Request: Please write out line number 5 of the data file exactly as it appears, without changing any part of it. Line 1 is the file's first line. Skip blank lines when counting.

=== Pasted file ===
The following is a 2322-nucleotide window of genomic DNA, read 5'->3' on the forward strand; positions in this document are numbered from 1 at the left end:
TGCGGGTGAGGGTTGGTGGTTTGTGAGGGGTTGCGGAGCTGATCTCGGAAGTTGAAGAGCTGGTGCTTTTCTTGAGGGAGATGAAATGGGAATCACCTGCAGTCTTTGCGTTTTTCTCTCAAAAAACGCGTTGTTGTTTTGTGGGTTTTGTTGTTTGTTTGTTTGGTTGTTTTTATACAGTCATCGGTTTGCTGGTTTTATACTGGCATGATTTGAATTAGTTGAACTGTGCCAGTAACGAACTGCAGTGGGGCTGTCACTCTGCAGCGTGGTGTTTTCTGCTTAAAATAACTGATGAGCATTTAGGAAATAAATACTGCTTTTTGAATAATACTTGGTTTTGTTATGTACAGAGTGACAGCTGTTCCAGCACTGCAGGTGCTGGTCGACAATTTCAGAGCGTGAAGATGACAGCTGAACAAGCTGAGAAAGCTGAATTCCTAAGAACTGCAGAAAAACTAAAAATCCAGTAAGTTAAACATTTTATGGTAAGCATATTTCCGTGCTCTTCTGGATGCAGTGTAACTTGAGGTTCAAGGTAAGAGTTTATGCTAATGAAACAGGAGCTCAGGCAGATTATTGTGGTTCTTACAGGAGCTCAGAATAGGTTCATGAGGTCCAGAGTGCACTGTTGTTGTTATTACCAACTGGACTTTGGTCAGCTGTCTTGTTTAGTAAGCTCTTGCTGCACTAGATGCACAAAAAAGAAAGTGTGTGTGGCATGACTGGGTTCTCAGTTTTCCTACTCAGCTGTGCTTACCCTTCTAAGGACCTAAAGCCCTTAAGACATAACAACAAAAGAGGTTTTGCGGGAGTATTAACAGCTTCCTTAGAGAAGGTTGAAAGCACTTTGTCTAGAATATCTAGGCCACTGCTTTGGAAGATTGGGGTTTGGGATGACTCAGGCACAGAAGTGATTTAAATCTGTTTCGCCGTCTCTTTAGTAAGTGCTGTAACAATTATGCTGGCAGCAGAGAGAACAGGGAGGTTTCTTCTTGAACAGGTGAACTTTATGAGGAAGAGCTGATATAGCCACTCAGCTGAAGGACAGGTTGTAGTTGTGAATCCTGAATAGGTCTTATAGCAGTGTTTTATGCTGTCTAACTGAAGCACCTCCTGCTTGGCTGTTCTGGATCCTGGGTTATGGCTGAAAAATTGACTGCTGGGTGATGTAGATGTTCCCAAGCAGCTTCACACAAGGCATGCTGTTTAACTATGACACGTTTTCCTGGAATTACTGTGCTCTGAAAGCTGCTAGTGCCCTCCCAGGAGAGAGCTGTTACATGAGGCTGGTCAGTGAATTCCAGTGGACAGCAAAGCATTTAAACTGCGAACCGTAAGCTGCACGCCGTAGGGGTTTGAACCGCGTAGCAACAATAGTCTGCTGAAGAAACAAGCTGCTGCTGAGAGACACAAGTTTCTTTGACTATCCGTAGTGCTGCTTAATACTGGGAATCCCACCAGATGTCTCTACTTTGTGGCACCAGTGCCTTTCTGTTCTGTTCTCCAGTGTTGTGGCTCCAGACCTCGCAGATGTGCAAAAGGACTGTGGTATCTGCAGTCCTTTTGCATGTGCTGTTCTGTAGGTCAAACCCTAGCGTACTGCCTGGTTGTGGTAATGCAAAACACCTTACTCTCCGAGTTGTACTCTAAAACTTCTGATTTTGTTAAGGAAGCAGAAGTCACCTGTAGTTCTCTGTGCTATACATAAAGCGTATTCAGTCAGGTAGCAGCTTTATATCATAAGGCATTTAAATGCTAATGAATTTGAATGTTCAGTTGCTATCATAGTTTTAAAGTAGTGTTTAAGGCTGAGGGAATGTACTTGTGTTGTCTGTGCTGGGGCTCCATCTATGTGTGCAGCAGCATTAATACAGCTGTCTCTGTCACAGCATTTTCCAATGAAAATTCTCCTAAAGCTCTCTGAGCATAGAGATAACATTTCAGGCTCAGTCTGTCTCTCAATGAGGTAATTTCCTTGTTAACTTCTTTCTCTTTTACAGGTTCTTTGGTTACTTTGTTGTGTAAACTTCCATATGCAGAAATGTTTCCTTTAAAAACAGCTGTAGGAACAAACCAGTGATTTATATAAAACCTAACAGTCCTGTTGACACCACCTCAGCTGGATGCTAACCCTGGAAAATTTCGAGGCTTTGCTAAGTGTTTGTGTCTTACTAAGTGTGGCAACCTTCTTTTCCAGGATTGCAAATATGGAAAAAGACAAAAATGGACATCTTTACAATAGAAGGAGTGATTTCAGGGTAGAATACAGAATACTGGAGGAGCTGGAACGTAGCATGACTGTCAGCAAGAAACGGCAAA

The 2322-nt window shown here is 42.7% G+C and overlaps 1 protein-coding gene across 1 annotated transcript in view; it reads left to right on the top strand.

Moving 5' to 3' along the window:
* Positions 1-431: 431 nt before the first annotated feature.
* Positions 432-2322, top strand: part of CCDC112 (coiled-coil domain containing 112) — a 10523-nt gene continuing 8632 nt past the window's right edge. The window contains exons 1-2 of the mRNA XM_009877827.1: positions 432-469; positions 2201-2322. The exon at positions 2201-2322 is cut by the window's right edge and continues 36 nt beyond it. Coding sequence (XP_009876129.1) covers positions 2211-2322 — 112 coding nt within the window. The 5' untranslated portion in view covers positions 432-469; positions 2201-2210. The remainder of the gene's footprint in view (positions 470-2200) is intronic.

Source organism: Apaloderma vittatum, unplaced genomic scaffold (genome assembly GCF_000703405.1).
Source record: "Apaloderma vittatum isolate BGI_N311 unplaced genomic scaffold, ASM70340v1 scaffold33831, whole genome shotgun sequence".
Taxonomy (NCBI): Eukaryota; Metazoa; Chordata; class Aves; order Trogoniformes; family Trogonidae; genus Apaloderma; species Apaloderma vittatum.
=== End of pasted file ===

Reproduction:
* Positions 1-431: 431 nt before the first annotated feature.